Arts and crafts lovers had the unique opportunity to meet hundreds of local artists in Peekskill this weekend for the 15th Annual Open Studios.
Congresswoman Nita Lowey, whose district now includes Peekskill, as well as Cortlandt, Yorktown and Mt. Kisco, joined Mayor Mary Foster, City Council members and the Peekskill Democratic Committee Chairwoman Marina Ciotti to take a tour of local businesses and galleries during the Open Studios event Sunday. Lowey stood amongst pain splatters, ceramics, piles of paintings and artist tools while chatting with artists about all the city has to offer by way of art, dining, entertainment and business. Artists were glad to meet their new congressional representative to discuss their art and role in the community.
"Rep. Lowey really got a good view of how vibrant the art scene was very impressed with what is happening in Peekskill," Ciotti said. "She loved seeing the and the Clay Studios at the Hat Factory," Ciotti said, adding that local residents were welcoming and excited to meet their new congresswoman.
Lowey also took a ride on Stella the Peekskill trolley, which was providing transportation to all visitors from downtown to the Hat Factory and other studios around the city.
Council members, performers, and many residents also stopped by different galleries to chat with each other and visitors. Artist Robert Barthelmes, who was volunteering at the information booth, estimated about 300 people had come by around 1 p.m. Sunday afternoon.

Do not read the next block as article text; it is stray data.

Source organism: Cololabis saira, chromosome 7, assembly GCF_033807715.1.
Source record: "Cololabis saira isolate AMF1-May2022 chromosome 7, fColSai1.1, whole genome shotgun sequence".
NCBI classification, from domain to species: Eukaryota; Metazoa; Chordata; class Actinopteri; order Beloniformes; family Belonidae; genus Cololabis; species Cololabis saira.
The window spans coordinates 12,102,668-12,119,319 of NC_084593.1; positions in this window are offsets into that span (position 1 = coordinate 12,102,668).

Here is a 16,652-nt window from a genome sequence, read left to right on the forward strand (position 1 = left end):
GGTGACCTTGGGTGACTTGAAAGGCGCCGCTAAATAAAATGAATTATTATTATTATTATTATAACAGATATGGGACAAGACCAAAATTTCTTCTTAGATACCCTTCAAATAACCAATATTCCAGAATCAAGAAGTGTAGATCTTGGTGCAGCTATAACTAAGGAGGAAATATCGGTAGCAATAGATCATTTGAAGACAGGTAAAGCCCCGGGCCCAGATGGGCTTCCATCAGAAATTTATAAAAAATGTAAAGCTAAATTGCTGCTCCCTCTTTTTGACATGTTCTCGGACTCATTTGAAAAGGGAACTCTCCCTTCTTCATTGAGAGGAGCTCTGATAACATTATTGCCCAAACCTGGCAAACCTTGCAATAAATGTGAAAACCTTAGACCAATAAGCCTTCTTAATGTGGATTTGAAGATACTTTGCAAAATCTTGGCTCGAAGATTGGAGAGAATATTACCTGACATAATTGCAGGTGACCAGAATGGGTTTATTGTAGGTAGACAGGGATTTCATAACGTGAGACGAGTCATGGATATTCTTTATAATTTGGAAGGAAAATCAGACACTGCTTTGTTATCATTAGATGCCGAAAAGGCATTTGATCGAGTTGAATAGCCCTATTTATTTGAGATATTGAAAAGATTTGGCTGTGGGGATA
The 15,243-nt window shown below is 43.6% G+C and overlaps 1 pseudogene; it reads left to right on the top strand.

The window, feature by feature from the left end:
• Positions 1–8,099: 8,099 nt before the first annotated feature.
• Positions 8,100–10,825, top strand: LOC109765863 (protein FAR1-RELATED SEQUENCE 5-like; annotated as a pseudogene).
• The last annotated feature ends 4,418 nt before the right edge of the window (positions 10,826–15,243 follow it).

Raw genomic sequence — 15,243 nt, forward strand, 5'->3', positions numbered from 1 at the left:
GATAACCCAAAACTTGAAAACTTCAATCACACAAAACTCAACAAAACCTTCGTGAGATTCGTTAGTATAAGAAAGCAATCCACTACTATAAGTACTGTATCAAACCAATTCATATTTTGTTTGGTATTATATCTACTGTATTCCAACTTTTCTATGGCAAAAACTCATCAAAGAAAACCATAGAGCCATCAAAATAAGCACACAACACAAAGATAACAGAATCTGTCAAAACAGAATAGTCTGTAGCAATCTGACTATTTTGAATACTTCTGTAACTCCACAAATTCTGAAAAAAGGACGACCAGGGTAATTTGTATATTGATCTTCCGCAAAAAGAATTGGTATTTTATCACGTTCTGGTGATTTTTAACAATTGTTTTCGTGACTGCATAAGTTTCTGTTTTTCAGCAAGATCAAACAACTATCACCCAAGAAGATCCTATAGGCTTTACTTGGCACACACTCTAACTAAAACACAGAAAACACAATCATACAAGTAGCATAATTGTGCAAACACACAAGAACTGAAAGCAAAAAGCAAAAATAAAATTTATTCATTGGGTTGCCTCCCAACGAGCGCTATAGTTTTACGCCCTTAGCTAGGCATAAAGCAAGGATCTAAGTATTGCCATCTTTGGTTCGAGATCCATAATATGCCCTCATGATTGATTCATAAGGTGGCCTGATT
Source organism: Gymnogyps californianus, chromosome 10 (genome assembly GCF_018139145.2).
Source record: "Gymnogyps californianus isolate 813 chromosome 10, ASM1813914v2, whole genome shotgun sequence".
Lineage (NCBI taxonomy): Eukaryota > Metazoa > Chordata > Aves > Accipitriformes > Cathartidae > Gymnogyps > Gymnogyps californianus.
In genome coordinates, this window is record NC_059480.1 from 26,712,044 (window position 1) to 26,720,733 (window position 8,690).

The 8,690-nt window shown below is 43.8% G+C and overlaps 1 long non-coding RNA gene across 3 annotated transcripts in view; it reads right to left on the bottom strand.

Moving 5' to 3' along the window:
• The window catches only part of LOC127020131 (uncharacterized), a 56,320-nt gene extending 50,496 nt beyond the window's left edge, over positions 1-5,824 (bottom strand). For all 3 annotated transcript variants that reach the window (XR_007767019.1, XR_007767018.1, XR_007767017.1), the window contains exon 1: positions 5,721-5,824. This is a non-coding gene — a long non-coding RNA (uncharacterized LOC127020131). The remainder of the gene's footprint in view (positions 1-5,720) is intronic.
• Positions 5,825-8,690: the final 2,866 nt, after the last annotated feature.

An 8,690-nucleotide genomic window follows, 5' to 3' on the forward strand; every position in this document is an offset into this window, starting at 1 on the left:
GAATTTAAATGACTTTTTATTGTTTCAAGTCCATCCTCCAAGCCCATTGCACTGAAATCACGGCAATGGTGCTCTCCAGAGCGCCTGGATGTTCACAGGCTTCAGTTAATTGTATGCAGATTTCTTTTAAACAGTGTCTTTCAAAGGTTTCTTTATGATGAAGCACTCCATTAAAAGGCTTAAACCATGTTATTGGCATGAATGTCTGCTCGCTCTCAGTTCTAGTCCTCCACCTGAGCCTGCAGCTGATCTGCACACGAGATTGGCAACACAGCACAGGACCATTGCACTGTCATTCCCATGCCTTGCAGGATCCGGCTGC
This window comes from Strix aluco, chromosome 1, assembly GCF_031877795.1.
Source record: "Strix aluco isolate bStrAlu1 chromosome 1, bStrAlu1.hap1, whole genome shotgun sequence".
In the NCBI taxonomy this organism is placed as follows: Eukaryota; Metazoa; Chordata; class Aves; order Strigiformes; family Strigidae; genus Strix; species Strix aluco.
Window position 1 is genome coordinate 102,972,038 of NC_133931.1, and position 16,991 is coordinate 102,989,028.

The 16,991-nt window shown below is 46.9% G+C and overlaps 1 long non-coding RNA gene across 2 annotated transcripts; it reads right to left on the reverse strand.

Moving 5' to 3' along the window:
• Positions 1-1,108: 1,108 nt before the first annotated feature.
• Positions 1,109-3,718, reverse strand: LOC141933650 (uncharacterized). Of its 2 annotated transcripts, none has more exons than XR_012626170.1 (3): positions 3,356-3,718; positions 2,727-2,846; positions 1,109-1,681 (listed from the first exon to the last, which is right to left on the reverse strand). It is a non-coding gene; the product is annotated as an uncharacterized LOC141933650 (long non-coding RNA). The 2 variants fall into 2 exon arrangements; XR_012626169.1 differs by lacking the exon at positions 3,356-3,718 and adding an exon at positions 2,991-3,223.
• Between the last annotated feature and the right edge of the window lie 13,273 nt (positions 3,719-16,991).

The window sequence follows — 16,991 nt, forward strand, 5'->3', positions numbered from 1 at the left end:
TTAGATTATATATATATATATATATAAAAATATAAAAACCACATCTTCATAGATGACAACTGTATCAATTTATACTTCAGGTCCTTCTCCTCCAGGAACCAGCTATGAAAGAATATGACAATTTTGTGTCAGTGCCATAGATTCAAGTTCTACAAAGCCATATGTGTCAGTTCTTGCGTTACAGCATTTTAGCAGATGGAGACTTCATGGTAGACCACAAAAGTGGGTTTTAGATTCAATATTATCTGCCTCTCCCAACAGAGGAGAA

"It has been a tremendous success and it was only possible due to the teamwork of everyone on the Peekskill Arts Alliance Steering Committee, the businesses, the city of Peekskill and the artists themselves," said Maureen Winzig, Chair of the Open Studios events. Winzig also noted that she was glad to have met former Mayor of Peekskill Fran Gibbs, under whose leadership the city arts district was formed.
Open Studios did not just feature the popular galleries in the downtown, local artists and vendors without storefronts were invited to show and sell their work at an outdoor crafts fair on Esther Street.
"This is my first big thing," said Lis High, a Peekskill resident who has been making colorful jewelry and fun scarves for friends for years and who was just convinced to try to make a profit from her talent.
"I like that the artist community is evolving and to get to experience it. And I like the camaraderie of artists," said 20-year Peekskill resident Jim Brooks, who has been attending Open Studios for the last three years. "I feel like I missed out on it the first 12 years," Brooks said of having not attended the event until recently. Brooks now makes the most of the Open Studios, visiting many galleries all weekend.
Local artists will now focus on strengthening the new Peekskill Arts Alliance to cultivate and promote the artist community in the city. More on that on Patch in coming weeks.
Click through the photos for a look into the world of Peekskill's artists.